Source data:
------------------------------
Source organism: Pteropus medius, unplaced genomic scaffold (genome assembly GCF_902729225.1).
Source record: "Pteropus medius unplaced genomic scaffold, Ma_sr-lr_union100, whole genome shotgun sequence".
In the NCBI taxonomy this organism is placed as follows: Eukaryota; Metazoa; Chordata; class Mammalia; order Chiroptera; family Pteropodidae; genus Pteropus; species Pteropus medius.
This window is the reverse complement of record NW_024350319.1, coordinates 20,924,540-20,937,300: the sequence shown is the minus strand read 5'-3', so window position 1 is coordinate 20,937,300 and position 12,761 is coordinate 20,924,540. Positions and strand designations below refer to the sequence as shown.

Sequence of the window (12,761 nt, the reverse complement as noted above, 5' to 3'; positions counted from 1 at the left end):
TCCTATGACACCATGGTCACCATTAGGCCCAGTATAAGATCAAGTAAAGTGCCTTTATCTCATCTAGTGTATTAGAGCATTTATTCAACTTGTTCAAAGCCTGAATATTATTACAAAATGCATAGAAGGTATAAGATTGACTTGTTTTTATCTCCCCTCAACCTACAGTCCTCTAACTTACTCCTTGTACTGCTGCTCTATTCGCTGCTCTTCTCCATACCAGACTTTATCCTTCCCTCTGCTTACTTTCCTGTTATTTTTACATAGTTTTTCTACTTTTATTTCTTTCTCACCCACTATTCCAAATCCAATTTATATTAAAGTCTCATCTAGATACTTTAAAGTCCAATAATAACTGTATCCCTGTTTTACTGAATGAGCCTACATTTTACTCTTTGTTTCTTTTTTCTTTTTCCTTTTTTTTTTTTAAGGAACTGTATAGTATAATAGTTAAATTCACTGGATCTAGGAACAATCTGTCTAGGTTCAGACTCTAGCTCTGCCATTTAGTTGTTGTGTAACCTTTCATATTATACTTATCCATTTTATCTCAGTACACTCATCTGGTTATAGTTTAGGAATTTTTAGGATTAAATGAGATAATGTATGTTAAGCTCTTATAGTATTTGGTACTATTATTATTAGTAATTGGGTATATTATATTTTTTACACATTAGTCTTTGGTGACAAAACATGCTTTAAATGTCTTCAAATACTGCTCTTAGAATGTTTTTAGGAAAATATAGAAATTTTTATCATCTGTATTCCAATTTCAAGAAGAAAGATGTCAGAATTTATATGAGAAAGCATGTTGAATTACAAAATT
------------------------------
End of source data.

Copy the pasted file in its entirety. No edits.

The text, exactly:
Source organism: Pteropus medius, unplaced genomic scaffold (genome assembly GCF_902729225.1).
Source record: "Pteropus medius unplaced genomic scaffold, Ma_sr-lr_union100, whole genome shotgun sequence".
In the NCBI taxonomy this organism is placed as follows: Eukaryota; Metazoa; Chordata; class Mammalia; order Chiroptera; family Pteropodidae; genus Pteropus; species Pteropus medius.
This window is the reverse complement of record NW_024350319.1, coordinates 20,924,540-20,937,300: the sequence shown is the minus strand read 5'-3', so window position 1 is coordinate 20,937,300 and position 12,761 is coordinate 20,924,540. Positions and strand designations below refer to the sequence as shown.

Sequence of the window (12,761 nt, the reverse complement as noted above, 5' to 3'; positions counted from 1 at the left end):
TCCTATGACACCATGGTCACCATTAGGCCCAGTATAAGATCAAGTAAAGTGCCTTTATCTCATCTAGTGTATTAGAGCATTTATTCAACTTGTTCAAAGCCTGAATATTATTACAAAATGCATAGAAGGTATAAGATTGACTTGTTTTTATCTCCCCTCAACCTACAGTCCTCTAACTTACTCCTTGTACTGCTGCTCTATTCGCTGCTCTTCTCCATACCAGACTTTATCCTTCCCTCTGCTTACTTTCCTGTTATTTTTACATAGTTTTTCTACTTTTATTTCTTTCTCACCCACTATTCCAAATCCAATTTATATTAAAGTCTCATCTAGATACTTTAAAGTCCAATAATAACTGTATCCCTGTTTTACTGAATGAGCCTACATTTTACTCTTTGTTTCTTTTTTCTTTTTCCTTTTTTTTTTTTAAGGAACTGTATAGTATAATAGTTAAATTCACTGGATCTAGGAACAATCTGTCTAGGTTCAGACTCTAGCTCTGCCATTTAGTTGTTGTGTAACCTTTCATATTATACTTATCCATTTTATCTCAGTACACTCATCTGGTTATAGTTTAGGAATTTTTAGGATTAAATGAGATAATGTATGTTAAGCTCTTATAGTATTTGGTACTATTATTATTAGTAATTGGGTATATTATATTTTTTACACATTAGTCTTTGGTGACAAAACATGCTTTAAATGTCTTCAAATACTGCTCTTAGAATGTTTTTAGGAAAATATAGAAATTTTTATCATCTGTATTCCAATTTCAAGAAGAAAGATGTCAGAATTTATATGAGAAAGCATGTTGAATTACAAAATT